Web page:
So iloperidone works, but quite possibly not well enough compared to what's already on the market. That alone won't quite sink your drug - you can always hunt for a patient cohort that benefits from a new compound, and you'll quite likely be able to find one if you have the resources. But as that last line mentions, there are additional safety concerns.

Reading between the lines, it would appear that iloperidone had the best chance of distinguishing itself in efficacy at the higher doses, but that the FDA wanted to make sure that side effects didn't start kicking in up there. This paper makes you wonder if one problem is the (dreaded) QT interval prolongation. Many other factors have looked relatively clean in some of the reported trials.

I greatly doubt if we'll see iloperidone surface again. Vanda wouldn't seem to have the resources, and too many other organizations have passed on it. At this point, it's hard to see why more money would be put into the compound. . .

Comments (12) + TrackBacks (0) | Category: Business and Markets | Clinical Trials | The Central Nervous System


COMMENTS

1. Still Scared of Dinosaurs on July 29, 2008 9:51 AM writes...

This I don't get. "Safe and effective" doesn't mean as good or better than anything already on the market. Basically it means "clinically useful for some patients at the doses tested".

Of course different divisions play by (or enforce) different sets of rules. Maybe this is more standard in CNS.

Permalink to Comment

2. HelicalZz on July 29, 2008 10:49 AM writes...

While comparative trials should certainly be run, especially if the company expects to be reimbursed by health insurers, it should not be a basis for approval in my opinion, except for safety reasons.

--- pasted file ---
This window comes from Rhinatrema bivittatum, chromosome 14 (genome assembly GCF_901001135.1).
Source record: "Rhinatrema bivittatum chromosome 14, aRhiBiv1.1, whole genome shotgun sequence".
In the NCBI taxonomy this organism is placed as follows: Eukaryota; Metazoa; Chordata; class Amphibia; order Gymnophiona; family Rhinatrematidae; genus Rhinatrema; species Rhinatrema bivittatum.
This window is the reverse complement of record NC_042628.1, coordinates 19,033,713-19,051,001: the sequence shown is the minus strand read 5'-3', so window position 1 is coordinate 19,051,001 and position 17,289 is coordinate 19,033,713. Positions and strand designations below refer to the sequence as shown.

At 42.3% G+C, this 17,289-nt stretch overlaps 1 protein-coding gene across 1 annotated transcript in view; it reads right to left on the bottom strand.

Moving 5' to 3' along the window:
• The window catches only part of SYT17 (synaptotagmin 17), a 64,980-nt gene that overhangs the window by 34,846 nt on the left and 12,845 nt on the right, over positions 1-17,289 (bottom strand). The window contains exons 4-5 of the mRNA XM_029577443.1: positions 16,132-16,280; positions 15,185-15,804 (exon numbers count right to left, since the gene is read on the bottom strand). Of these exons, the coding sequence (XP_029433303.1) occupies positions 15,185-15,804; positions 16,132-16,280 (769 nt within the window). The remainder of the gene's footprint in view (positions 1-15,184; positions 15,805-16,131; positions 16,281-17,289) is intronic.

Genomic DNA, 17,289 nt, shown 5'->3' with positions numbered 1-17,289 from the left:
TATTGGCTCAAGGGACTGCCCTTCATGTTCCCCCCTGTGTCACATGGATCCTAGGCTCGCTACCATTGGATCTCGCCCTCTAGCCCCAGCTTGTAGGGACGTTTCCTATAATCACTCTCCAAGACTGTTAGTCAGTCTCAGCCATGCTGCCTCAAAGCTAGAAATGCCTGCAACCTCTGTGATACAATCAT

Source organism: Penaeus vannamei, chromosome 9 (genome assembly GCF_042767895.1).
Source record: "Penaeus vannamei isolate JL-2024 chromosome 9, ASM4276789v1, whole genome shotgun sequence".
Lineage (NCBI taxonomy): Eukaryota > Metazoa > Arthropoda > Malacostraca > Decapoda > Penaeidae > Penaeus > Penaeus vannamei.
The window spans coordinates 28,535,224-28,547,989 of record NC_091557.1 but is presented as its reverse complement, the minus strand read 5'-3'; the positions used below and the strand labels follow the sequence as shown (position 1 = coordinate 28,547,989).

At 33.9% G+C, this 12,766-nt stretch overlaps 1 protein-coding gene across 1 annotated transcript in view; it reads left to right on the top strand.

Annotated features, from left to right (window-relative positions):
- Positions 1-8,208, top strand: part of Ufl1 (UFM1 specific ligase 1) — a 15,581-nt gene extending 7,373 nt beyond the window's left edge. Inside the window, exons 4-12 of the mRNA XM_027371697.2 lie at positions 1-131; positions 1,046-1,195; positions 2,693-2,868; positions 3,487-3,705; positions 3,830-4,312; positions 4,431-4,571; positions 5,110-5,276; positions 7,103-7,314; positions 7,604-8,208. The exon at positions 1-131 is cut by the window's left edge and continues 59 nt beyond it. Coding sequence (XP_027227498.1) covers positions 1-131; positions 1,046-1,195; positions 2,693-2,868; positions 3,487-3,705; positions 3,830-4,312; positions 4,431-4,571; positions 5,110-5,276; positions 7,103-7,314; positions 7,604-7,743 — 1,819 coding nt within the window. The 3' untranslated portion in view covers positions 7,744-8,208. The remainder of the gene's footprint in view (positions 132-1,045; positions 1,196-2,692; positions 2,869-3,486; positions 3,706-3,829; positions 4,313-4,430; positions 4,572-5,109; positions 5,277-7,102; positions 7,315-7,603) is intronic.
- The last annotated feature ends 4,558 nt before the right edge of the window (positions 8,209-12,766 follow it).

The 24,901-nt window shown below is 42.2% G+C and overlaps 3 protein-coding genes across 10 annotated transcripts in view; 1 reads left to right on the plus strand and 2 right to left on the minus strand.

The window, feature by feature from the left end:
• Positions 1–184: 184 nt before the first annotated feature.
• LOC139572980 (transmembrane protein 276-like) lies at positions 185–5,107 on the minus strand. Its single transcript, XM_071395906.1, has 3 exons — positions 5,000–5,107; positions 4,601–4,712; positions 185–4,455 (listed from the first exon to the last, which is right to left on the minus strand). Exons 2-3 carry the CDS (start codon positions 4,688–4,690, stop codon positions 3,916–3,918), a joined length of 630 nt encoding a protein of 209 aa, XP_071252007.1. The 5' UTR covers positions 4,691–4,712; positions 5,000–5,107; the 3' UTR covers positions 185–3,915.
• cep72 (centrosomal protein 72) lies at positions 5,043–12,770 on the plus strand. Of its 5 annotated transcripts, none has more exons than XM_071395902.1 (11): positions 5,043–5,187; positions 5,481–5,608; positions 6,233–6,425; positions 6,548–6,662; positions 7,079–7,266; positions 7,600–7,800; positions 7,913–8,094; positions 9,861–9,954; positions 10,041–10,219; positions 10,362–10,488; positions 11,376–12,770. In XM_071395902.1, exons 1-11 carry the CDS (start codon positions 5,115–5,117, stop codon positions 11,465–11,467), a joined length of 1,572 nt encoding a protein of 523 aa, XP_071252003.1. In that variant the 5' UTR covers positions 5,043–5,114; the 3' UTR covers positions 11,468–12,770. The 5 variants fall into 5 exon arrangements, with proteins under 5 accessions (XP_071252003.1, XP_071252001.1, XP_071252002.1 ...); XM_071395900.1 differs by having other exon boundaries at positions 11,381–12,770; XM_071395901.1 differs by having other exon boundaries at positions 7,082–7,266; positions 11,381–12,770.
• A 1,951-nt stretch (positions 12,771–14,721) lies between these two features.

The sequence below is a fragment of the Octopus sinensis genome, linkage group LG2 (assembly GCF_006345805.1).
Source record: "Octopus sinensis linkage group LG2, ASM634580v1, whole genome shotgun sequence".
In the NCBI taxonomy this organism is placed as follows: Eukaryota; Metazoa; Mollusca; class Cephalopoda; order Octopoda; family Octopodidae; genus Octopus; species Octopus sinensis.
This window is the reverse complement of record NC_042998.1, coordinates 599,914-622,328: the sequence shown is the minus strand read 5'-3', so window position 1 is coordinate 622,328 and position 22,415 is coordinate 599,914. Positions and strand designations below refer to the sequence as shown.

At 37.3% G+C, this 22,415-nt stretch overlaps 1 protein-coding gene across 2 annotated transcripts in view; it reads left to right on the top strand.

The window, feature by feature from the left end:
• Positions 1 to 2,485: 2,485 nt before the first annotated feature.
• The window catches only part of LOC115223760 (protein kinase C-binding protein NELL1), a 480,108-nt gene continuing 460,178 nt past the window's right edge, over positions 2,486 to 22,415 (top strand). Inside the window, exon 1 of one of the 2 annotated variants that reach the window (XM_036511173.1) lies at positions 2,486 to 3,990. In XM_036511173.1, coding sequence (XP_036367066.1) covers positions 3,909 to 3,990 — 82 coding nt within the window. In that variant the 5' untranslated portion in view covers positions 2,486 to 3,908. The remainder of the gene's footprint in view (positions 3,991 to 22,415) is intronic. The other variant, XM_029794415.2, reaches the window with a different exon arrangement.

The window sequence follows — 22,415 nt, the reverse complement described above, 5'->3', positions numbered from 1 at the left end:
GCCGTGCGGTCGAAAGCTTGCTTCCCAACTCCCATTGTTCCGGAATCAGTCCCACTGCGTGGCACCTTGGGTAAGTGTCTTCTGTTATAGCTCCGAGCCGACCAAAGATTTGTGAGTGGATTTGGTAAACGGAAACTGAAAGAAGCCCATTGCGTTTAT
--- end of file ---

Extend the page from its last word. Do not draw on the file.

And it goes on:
As pointed out, the last line in the PR implies it is indeed a safety question, but hard to know for sure.

Zz

Permalink to Comment

3. Sili on July 29, 2008 11:15 AM writes...

I seem to recall reading a while back that schizophrenia is not just schizophrenia. The only bit I remember, though, is that apparently Spring children and Autumn children suffering SP are remarkably different - implying that some sort of environmental factor during development and/or infancy might be important.

The point being that attempts to make a catch-all drug for SP is pretty much doomed from the word go since the diagnosis essentially covers biologically different ailments.

Am I just making this up, or is there some truth to it?

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4. milkshake on July 29, 2008 2:39 PM writes...

The safety and tolerability is a big concern. The patients have to take these over long periods of time (and they are often not very keen on sticking with it). Haloperidol is nasty in many ways - so it hardly provides the best comparison.

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5. Still Scared of Dinosaurs on July 29, 2008 4:01 PM writes...

The comments are reenacting my own confusion with this issue. It seems like it's gotta be a safety issue but "The FDA indicated that it would require an additional trial comparing iloperidone to placebo and including an active comparator such as olanzapine...or risperidone in patients with schizophrenia to demonstrate the compound's efficacy further."